Not everyone finishes school and steps directly into their first “real” job. Before the real work starts, there are often periods of job searching, temp work, unemployment, funemployment, and desperation. During this time, managing student loans for many is a game of whack-a-mole. Borrowers do what they can to keep up with little time for long-term planning or strategy. This can lead to some cringe-worthy decisions, but with a stable job and steady pay, attacking student loans becomes much easier.
Starting a new job is the perfect time to put together a plan to eliminate student debt. It is also a great time to figure out how to balance your student loan goals with other financial goals, such as retirement.
Make Sure You Know How Much You Owe
Waiting for student loan bills to show up in the mailbox is a terrible strategy. If one of your lenders is working from an old address, late fees and interest charges will pile up. Don’t let a collections agency be the one who notifies you about the status of one of your loans.
The good news is that it is fairly easy to track down all of your student loans. For Federal loans, the Department of Education’s Student Loan Database will have all the information you need. On the database, you can find all of your loans, how much you owe, and the servicer responsible for collecting payments. The best place to track down private lender information is usually your credit report.
Tips to Getting Serious About Repayment
Smart student loan repayment requires a bit effort to make sure you are paying as little as possible. A bit of research and financial planning will go a long way and potentially save thousands.
- Make a Budget – It sounds like a pointless exercise, especially if you try to be frugal already, but making a budget and sticking to it will ensure that your hard-earned dollars go as far as possible. Free resources like mint.com make the process incredibly easy.
- Get Lower Payments on Your Student Loans – This one might sound counter-intuitive, but the fastest way to pay off your student loans requires getting the lowest monthly payment possible. The idea is to free up as much cash as possible each month so that you can pay off the highest interest rate loans first.
- Put Together a Real Strategy – Student loan strategy isn’t one size fits all. For many people, paying off the highest interest rate loans first makes the most sense. Others may choose to attack their private loans first and try to qualify for federal programs like Public Service Loan Forgiveness. If you have a cosigner, paying off the cosigned loans should get extra priority. The key is to make a plan. If you haphazardly pay extra money on random loans, you limit the effectiveness of your additional payments.
- Don’t Sleep On Extra Sources of Income – If you are getting a real paycheck, it might seem like a side-hustle is entirely unnecessary. However, if you can make a few extra bucks in addition to your regular job, you can make student debt disappear quickly. Better yet, make your second job something you enjoy. With some sweat and some luck, you might end up creating your dream job.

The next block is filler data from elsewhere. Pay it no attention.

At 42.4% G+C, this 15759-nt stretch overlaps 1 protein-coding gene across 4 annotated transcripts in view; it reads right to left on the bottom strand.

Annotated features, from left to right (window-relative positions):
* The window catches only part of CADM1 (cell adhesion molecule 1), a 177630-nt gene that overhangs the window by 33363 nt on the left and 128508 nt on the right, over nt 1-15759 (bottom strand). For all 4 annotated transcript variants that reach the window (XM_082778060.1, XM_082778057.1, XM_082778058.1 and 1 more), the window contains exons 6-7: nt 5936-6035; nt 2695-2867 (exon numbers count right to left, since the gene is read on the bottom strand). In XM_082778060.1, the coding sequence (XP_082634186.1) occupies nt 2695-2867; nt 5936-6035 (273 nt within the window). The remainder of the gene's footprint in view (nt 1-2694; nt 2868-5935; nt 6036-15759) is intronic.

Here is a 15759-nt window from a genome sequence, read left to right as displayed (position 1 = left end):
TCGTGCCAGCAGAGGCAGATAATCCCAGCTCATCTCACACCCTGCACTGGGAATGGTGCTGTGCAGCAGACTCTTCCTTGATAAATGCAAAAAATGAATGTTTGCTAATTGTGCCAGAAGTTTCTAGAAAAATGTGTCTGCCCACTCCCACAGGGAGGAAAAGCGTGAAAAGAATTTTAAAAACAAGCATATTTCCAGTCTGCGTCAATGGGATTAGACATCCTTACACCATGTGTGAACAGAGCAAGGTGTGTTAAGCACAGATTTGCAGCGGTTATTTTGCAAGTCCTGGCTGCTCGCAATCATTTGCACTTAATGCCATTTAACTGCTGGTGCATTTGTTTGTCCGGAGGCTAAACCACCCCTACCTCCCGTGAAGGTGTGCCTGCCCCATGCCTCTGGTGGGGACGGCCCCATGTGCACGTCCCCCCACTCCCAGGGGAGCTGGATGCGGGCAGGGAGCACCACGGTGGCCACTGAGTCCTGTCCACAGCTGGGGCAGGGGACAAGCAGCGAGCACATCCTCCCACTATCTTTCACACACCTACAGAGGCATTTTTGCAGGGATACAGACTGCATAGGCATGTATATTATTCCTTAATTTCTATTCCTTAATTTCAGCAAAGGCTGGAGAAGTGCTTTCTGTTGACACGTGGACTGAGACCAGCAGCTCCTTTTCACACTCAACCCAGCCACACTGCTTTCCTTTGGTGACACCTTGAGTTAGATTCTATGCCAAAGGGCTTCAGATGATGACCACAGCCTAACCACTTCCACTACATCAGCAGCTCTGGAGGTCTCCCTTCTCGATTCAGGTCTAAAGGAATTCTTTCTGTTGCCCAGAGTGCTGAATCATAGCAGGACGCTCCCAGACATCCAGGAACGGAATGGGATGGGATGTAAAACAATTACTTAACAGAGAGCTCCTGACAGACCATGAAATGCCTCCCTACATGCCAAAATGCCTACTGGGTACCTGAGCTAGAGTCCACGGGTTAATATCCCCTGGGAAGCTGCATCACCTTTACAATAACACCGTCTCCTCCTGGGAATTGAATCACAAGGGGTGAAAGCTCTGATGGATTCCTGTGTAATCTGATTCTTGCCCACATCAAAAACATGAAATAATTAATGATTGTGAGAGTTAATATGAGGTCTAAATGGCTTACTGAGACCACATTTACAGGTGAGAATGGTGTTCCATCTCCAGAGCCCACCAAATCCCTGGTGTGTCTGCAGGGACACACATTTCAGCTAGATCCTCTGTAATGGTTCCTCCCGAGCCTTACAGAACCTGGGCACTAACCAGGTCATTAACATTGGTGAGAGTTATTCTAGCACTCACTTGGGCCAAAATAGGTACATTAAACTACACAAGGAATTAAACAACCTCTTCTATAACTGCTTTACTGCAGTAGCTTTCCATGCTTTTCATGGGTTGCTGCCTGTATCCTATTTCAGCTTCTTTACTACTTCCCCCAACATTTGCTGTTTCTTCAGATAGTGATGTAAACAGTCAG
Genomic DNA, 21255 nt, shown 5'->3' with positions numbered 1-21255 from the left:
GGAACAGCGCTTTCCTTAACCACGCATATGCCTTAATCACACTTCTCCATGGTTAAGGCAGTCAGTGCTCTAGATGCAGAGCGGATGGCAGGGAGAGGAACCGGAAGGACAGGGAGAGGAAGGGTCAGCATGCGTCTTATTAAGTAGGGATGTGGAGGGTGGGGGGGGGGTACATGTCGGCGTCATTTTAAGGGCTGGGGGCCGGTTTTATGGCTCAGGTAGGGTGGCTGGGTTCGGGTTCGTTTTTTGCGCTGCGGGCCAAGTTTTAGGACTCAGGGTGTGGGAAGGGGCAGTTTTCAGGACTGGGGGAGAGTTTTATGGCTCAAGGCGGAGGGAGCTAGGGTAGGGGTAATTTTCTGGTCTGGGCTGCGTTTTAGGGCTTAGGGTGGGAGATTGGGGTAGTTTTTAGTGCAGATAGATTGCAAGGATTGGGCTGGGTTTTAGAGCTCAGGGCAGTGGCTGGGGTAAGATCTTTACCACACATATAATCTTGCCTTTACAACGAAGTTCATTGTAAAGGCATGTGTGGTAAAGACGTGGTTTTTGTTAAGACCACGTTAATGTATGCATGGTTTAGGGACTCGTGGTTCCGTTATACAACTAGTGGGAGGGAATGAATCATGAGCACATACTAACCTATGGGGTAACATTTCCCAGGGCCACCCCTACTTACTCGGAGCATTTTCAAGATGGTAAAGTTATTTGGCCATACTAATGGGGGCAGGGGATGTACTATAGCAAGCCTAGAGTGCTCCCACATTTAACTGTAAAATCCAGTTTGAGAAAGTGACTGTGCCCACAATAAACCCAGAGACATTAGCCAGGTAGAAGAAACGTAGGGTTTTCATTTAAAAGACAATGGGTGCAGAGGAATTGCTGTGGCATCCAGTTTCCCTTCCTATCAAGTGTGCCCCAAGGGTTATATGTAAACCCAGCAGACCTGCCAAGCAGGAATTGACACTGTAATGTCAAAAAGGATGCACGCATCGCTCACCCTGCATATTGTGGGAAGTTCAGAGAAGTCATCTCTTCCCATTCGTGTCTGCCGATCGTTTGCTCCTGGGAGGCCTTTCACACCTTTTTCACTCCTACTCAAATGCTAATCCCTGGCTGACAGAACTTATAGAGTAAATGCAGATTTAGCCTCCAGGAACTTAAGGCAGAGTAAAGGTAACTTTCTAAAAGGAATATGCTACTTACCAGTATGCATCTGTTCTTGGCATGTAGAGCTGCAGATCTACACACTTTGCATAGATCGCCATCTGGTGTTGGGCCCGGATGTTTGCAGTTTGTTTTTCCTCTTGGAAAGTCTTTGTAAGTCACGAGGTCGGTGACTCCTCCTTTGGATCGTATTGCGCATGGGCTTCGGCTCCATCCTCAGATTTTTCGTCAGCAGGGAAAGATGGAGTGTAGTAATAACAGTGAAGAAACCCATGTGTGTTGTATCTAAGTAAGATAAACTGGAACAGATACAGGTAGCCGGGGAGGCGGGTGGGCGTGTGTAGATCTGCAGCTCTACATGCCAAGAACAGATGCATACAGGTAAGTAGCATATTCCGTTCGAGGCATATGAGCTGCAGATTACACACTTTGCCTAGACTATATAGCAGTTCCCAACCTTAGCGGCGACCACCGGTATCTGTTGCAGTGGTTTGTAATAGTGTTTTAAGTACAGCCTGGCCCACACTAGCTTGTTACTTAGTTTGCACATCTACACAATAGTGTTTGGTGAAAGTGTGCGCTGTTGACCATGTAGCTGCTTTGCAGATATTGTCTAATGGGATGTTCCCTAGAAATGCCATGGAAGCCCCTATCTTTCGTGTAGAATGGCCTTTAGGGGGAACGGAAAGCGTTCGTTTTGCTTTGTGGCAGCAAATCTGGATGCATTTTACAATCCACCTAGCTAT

Don’t Forget About Retirement
If you are still paying off college, thinking about retirement can seem miles away. However, when you are young is the best time to be thinking about retirement. Money saved in your 20’s and 30’s can grow dramatically by the time you hit retirement age. The key is to strike a reasonable balance between the two important goals.
For example, if your employer offers 401(k) matching, take advantage of this program. At many employers, this can be a dollar for dollar matching. This means that your retirement investment doubles from day one. Try not to let student loans get in the way of this vital retirement building tool.
It’s also worth noting that money contributed to certain retirement accounts can lower your monthly payment on federal loans. For borrowers considering Public Service Loan Forgiveness, this can be a very powerful tool.
Use Your Income to Leverage Lower Payments
One of the biggest perks about having a “real job” salary is that your income can open the door for lower interest rates. Companies like Laurel Road and SoFi will pay off your existing high-interest student loans and replace them with new loans at hopefully much lower interest rates. The idea behind their business is that a college grad with a job is much less of a credit risk than a student with no degree and no job. For borrowers with private loans, going this route is usually a no-brainer if it lowers interest rates. Federal loans get more complicated because it means giving up federal perks like income-driven repayment plans and student loan forgiveness.
Sadly, refinancing is a service that isn’t available to the people who most desperately need it due to the credit score and income requirements. However, for people who can already afford their student loan payments, it can make the process substantially quicker and less expensive.
The first real job after college is an exciting time. A steady paycheck opens the door to many new opportunities. One opportunity that should be utilized is the chance to get your student loans under control.